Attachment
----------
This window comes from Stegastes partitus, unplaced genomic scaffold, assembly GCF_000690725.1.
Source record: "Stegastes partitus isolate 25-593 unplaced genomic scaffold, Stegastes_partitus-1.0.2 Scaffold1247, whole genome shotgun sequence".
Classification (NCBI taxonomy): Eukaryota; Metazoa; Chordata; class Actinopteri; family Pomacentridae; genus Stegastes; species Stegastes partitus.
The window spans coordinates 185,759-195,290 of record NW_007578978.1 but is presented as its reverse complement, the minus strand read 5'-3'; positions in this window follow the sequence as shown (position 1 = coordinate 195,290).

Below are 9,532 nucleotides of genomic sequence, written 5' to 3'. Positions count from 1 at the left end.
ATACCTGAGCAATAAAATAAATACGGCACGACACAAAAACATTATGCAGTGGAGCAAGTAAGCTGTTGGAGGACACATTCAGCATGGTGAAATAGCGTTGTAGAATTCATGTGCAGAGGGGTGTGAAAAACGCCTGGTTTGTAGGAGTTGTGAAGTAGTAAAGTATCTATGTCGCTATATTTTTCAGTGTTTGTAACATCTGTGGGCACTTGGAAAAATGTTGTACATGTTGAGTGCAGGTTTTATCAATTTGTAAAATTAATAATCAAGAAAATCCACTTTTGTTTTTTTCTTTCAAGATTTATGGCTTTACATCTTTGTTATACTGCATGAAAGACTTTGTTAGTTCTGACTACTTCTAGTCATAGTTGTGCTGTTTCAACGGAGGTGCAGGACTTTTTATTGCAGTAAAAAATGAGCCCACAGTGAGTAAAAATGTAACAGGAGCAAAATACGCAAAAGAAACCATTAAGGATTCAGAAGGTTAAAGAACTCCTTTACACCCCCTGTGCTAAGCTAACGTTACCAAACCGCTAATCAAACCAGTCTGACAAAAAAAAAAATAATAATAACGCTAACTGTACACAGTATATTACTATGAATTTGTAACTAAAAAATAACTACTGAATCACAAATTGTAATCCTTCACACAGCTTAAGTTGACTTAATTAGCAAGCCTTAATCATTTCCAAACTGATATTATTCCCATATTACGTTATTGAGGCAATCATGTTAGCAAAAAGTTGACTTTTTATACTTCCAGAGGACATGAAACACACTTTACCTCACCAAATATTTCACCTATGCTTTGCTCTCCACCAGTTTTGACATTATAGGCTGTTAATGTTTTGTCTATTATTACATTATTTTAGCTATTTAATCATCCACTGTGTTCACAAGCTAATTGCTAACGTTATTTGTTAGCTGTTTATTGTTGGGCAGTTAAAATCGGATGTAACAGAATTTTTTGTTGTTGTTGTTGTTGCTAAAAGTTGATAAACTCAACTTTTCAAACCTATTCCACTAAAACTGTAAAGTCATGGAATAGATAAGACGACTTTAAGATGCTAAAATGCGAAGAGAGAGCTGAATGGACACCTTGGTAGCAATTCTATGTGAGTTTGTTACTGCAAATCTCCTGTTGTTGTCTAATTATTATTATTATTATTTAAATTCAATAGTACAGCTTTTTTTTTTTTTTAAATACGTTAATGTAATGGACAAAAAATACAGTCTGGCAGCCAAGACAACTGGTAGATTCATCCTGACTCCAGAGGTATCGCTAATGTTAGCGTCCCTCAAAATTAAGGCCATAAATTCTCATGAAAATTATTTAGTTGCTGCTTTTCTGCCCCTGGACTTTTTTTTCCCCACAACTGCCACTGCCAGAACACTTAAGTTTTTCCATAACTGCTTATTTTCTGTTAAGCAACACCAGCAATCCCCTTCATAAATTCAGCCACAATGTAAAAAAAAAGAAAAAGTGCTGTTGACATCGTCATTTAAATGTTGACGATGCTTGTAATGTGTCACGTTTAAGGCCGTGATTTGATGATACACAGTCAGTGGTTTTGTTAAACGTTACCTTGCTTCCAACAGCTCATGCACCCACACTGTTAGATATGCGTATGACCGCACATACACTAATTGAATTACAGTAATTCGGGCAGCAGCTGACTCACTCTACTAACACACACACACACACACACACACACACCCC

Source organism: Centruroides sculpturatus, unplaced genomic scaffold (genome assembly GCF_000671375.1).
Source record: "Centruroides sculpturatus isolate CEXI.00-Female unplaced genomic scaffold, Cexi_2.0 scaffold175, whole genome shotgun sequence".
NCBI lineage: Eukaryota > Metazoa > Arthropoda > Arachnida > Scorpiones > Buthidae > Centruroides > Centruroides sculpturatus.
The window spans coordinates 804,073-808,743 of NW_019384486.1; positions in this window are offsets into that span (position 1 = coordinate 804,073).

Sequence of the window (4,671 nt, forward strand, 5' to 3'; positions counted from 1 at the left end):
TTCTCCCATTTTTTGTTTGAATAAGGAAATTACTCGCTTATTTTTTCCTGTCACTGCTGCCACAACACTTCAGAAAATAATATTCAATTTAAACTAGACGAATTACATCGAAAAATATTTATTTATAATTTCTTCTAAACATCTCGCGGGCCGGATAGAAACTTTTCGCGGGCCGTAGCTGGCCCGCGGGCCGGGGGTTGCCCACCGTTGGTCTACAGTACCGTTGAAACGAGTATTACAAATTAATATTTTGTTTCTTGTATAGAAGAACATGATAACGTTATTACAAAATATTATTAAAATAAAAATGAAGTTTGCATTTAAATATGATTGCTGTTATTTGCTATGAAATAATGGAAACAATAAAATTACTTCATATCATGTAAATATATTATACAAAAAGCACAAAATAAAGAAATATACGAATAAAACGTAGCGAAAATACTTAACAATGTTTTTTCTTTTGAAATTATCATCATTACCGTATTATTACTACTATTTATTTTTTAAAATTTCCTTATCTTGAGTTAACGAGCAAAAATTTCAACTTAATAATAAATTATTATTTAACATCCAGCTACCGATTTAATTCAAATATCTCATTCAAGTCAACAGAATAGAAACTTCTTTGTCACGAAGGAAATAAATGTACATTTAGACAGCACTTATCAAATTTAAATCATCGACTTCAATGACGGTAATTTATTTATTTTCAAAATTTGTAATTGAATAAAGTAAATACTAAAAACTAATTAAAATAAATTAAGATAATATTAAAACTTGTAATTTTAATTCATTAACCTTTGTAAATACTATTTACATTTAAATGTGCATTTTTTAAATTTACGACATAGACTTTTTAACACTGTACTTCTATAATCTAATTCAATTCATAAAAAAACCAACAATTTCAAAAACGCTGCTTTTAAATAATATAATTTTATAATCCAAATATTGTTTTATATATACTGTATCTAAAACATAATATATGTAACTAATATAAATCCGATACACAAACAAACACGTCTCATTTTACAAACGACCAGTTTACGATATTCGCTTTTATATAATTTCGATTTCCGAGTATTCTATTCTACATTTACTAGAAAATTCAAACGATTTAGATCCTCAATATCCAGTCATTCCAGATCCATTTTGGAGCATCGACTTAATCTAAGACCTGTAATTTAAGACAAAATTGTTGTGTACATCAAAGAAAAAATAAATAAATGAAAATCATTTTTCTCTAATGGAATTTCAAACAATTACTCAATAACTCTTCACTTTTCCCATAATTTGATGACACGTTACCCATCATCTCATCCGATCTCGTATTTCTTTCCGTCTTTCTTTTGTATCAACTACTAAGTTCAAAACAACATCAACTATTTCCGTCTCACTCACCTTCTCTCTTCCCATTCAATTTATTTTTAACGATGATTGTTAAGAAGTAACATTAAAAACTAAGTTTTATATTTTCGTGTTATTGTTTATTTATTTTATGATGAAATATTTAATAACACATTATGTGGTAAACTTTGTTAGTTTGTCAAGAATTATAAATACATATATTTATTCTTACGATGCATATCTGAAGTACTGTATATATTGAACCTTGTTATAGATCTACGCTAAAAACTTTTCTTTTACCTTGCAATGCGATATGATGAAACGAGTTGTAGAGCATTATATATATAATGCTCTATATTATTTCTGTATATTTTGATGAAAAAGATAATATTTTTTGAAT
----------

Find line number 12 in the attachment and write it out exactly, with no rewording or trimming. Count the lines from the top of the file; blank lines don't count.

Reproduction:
TTCTCCCATTTTTTGTTTGAATAAGGAAATTACTCGCTTATTTTTTCCTGTCACTGCTGCCACAACACTTCAGAAAATAATATTCAATTTAAACTAGACGAATTACATCGAAAAATATTTATTTATAATTTCTTCTAAACATCTCGCGGGCCGGATAGAAACTTTTCGCGGGCCGTAGCTGGCCCGCGGGCCGGGGGTTGCCCACCGTTGGTCTACAGTACCGTTGAAACGAGTATTACAAATTAATATTTTGTTTCTTGTATAGAAGAACATGATAACGTTATTACAAAATATTATTAAAATAAAAATGAAGTTTGCATTTAAATATGATTGCTGTTATTTGCTATGAAATAATGGAAACAATAAAATTACTTCATATCATGTAAATATATTATACAAAAAGCACAAAATAAAGAAATATACGAATAAAACGTAGCGAAAATACTTAACAATGTTTTTTCTTTTGAAATTATCATCATTACCGTATTATTACTACTATTTATTTTTTAAAATTTCCTTATCTTGAGTTAACGAGCAAAAATTTCAACTTAATAATAAATTATTATTTAACATCCAGCTACCGATTTAATTCAAATATCTCATTCAAGTCAACAGAATAGAAACTTCTTTGTCACGAAGGAAATAAATGTACATTTAGACAGCACTTATCAAATTTAAATCATCGACTTCAATGACGGTAATTTATTTATTTTCAAAATTTGTAATTGAATAAAGTAAATACTAAAAACTAATTAAAATAAATTAAGATAATATTAAAACTTGTAATTTTAATTCATTAACCTTTGTAAATACTATTTACATTTAAATGTGCATTTTTTAAATTTACGACATAGACTTTTTAACACTGTACTTCTATAATCTAATTCAATTCATAAAAAAACCAACAATTTCAAAAACGCTGCTTTTAAATAATATAATTTTATAATCCAAATATTGTTTTATATATACTGTATCTAAAACATAATATATGTAACTAATATAAATCCGATACACAAACAAACACGTCTCATTTTACAAACGACCAGTTTACGATATTCGCTTTTATATAATTTCGATTTCCGAGTATTCTATTCTACATTTACTAGAAAATTCAAACGATTTAGATCCTCAATATCCAGTCATTCCAGATCCATTTTGGAGCATCGACTTAATCTAAGACCTGTAATTTAAGACAAAATTGTTGTGTACATCAAAGAAAAAATAAATAAATGAAAATCATTTTTCTCTAATGGAATTTCAAACAATTACTCAATAACTCTTCACTTTTCCCATAATTTGATGACACGTTACCCATCATCTCATCCGATCTCGTATTTCTTTCCGTCTTTCTTTTGTATCAACTACTAAGTTCAAAACAACATCAACTATTTCCGTCTCACTCACCTTCTCTCTTCCCATTCAATTTATTTTTAACGATGATTGTTAAGAAGTAACATTAAAAACTAAGTTTTATATTTTCGTGTTATTGTTTATTTATTTTATGATGAAATATTTAATAACACATTATGTGGTAAACTTTGTTAGTTTGTCAAGAATTATAAATACATATATTTATTCTTACGATGCATATCTGAAGTACTGTATATATTGAACCTTGTTATAGATCTACGCTAAAAACTTTTCTTTTACCTTGCAATGCGATATGATGAAACGAGTTGTAGAGCATTATATATATAATGCTCTATATTATTTCTGTATATTTTGATGAAAAAGATAATATTTTTTGAAT